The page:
Thursday 27 October 2022
For immediate release
In August 2022, the Victorian Electoral Commission (VEC) was alerted to a fundraising website operated by, or on behalf of, the Liberal Party of Australia – Victorian Division (Liberal Party). The website adopted the tagline ‘Ditch Dan’ and has been discussed widely in the media.
The VEC contacted senior party officials at the time and sought assurances that the Liberal Party would comply with its obligations under Victoria’s electoral law.
These obligations include:
- a ban on political donations from overseas donors
- no anonymous donations above the disclosure threshold of $1080
- both donors and recipients of donations above the disclosure threshold must disclose the donation within 21 days of making or receiving the donations.
Political donations are also capped at $4320 for any single donor to any single recipient over the 4-year period leading into the 2022 State election. Donations to registered political parties include donations to any candidate or elected member who is a member of that political party.
Party officials provided the necessary assurances.
The VEC monitored the activity on the website and continued to compare this with political donations disclosed. As a result of this work, the VEC commenced an investigation into the fundraising campaign. This investigation has been underway for some time now.
During the investigation, VEC compliance officers used lawful powers to issue written notices to compel information from individuals and entities associated with the fundraising campaign. These written notices ordinarily require responses within 14 days. However, individuals and entities exercised their lawful right to request reviews of the written notices, which means — even if the notice is affirmed — it may be up to 8 weeks before any information is received from the written notice.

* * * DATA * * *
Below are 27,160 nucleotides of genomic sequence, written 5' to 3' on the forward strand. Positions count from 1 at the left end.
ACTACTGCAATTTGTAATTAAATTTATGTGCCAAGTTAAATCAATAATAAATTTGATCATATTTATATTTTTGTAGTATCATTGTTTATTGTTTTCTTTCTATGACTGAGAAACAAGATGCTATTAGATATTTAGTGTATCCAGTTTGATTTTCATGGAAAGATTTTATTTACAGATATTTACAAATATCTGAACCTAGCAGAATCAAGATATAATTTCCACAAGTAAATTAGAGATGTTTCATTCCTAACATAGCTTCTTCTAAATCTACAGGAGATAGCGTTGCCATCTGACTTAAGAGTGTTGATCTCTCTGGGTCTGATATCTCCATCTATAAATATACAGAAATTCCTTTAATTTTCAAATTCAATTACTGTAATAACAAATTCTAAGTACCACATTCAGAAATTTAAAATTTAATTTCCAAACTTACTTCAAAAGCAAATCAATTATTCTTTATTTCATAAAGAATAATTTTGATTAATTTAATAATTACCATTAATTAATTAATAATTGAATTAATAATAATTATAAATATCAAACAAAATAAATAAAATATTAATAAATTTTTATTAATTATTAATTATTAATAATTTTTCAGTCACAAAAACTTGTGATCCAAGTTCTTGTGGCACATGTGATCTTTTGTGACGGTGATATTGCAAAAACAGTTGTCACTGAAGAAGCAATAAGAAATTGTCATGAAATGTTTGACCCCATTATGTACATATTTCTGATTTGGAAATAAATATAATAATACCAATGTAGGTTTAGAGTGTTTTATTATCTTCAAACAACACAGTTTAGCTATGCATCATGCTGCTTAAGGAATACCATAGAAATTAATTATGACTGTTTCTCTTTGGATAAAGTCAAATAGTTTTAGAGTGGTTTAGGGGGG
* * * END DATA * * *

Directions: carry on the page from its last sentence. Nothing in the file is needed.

The VEC will not disclose particulars about who has been issued a written notice, and any information requested.
Based on the investigation to date, the VEC acknowledges that the matter will not be resolved prior to next month’s State election.
The VEC makes no allegation of an offence at this stage and will not risk prejudicing the investigation by making further comment.
Why do investigations take so long?
VEC compliance officers can issue written notices to compel information from individuals and entities. This notice ordinarily requires a response within 14 days. Any person compelled to provide information using these powers has a right to request, in writing, a review of the notice by the Electoral Commissioner.
Where the right of review is exercised, the Electoral Commissioner may affirm, amend or set aside the request. If affirmed, the original request must then be reissued.
As a result, the process of requiring information as part of an investigation alone can take up to 8 weeks.
Information obtained by the VEC will often prompt the need to seek further information, usually through further written notices. Investigations must search for factual evidence that is admissible in a court of law. For these reasons, the VEC must not compromise its processes or rush to end an investigation.
Any information collected must be admissible in a court of law should a matter proceed to prosecution. The investigation process must also uphold the principles of natural justice, including the opportunity for those issued with a written notice to request a review.
The VEC will not be influenced by anyone seeking to either hasten or impede any investigation and its process.
Why won’t the VEC provide comment?
While the VEC may confirm it is investigating it won’t provide any details of an investigation if it is likely to prejudice that investigation or any court process. To do so could mean that evidence could be excluded or, in the worst case, lead to the dismissal of a matter at court before it can be properly determined. Providing public details of an active investigation also risks compromising a person’s presumption of innocence.
The VEC’s primary function is to deliver democratic and fair elections for the people of Victoria. The VEC also takes its secondary function as a regulator seriously and has published its regulatory approach on the VEC website.
The VEC is not influenced by the role, status, ambition, membership, or beliefs of any person in the undertaking of its regulatory role.
What does the VEC ask for from the Victorian community?
If anyone has factual and relevant evidence regarding this investigation or any other allegation of an offence against the Electoral Act 2002, they can report it to the VEC through our online complaints form.